Fraud that involves the use of telecommunications such as the internet, telephone, email or fax is classified as wire fraud. Even the use of social media can be used to establish an allegation of wire fraud. Wire fraud is a federal crime. 18 United States Code 1343 is the U.S. code that outlines the elements of wire fraud.
Those elements are listed as:
- that the defendant voluntarily and intentionally devised or participated in a scheme to defraud another out of money;
- that the defendant did so with the intent to defraud;
- that it was reasonably foreseeable that interstate wire communications would be used; and
- that interstate wire communications were in fact used.
Common examples of wire fraud crimes include internet or phone scams. In these instances, someone will call or email the receiver pretending to be from a banking institution, government agency or some other trusted source. Many of these “scams” are targeted at obtaining privileged financial information such as banking and credit card account information. That information is then used to access funds belonging to the account holder. Another example of wire fraud is when a person requests through email or over the phone for money to be sent to them through a wire transfer. In these cases, the sender of the email may pretend to be royalty, a long lost relative or simply someone in desperate need of a short-term loan. Other common internet scams notify the recipient that they have won some prize or been selected for a government grant or payout of some sort and their account information is needed to facilitate the transfer.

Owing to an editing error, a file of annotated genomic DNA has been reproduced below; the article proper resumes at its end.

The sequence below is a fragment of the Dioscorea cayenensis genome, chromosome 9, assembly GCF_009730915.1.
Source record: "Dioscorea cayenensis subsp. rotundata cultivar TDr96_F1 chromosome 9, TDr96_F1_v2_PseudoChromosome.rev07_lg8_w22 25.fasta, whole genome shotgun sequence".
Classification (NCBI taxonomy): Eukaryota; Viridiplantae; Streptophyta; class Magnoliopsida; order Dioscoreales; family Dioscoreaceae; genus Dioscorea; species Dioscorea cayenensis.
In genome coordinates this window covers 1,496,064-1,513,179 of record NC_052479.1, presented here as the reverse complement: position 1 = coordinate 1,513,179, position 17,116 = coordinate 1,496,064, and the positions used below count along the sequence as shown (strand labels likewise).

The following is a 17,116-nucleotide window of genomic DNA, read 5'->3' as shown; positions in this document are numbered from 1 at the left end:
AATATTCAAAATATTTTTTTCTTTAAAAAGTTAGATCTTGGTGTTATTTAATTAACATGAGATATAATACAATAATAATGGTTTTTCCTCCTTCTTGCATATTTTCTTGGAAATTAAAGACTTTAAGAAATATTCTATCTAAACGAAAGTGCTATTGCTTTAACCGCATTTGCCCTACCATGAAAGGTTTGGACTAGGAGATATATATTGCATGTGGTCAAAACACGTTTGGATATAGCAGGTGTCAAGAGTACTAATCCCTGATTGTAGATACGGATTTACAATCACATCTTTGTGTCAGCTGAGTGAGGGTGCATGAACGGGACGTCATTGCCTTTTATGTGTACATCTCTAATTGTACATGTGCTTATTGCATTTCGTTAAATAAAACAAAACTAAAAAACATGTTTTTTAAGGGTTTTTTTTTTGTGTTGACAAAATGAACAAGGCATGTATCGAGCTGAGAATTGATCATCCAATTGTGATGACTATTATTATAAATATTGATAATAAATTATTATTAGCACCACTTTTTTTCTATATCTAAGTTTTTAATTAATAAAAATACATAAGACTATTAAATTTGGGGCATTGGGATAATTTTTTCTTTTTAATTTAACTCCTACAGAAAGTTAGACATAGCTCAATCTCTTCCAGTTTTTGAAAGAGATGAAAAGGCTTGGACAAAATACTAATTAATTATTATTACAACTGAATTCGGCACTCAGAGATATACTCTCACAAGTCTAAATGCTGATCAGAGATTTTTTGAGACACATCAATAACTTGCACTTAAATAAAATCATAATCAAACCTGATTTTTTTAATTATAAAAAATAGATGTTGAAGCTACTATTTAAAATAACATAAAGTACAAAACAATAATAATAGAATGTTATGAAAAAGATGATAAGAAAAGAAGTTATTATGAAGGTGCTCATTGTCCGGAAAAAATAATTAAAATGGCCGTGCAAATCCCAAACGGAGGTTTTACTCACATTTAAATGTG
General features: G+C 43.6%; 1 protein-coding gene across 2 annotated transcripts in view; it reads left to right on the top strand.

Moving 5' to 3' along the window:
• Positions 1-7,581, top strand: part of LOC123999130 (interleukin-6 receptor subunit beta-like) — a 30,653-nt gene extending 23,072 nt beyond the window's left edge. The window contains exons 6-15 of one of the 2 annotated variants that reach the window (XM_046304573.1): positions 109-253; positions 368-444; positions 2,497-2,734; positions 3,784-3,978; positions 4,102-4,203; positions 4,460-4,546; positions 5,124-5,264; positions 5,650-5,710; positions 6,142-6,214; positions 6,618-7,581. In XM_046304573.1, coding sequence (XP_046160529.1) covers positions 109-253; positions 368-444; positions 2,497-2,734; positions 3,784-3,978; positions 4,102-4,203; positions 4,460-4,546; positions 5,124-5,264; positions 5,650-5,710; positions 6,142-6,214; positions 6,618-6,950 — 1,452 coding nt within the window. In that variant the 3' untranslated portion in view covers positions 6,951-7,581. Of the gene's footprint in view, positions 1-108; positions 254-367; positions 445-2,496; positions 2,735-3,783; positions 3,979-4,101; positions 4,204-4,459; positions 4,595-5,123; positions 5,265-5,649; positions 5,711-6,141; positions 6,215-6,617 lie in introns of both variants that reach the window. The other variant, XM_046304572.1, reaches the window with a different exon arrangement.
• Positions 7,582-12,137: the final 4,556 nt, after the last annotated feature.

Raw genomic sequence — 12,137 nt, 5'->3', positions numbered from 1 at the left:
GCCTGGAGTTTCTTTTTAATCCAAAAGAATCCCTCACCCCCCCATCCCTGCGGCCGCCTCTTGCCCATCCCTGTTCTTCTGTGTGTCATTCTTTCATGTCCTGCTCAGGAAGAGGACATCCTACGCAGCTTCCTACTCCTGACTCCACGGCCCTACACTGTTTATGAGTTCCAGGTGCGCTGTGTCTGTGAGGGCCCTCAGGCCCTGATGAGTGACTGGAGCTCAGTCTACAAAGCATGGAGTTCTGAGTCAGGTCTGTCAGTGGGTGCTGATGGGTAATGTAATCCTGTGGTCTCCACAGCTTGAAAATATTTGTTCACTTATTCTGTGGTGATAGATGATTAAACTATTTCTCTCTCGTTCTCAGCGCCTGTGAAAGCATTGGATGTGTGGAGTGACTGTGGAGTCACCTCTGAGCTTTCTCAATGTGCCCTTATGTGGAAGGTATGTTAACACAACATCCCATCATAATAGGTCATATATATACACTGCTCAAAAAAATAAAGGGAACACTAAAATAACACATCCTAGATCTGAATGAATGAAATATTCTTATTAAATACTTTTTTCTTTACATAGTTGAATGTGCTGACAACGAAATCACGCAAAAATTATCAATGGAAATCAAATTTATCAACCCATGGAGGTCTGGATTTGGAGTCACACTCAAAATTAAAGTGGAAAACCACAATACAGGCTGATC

The examples described are what comes to mind for most people when they think of wire fraud but it is much more common for wire fraud charges to be tied to allegations of embezzlement. If you’re not sure what constitutes embezzlement, please see our article on the topic. The way this usually occurs is when an employee uses accounting software or an online banking app to transfer company funds without permission for a non-authorized purpose.
Although wire fraud often involves the alleged theft of money, it can also include allegations of depriving a person of their property or services.
Wire fraud is punishable by up to 20 years in federal prison and up to $250,000.00. Although probation is technically available, probation is rarely given in federal cases. Wire fraud is a complex area of criminal law that requires an aggressive and strategic defense.
Wire fraud prosecutions are often targeted at minor participants in a much larger scheme. These participants may have been deceived themselves and may not even know that the activities they were engaging in were illegal. Good faith belief can be a defense to wire fraud when argued effectively. The successful outcome of your defense depends on the experience and expertise of a skilled criminal defense lawyer.
If you’re being investigated for or have been charged with wire fraud, contact us online or call us today for your free consultation at 323-655-5700.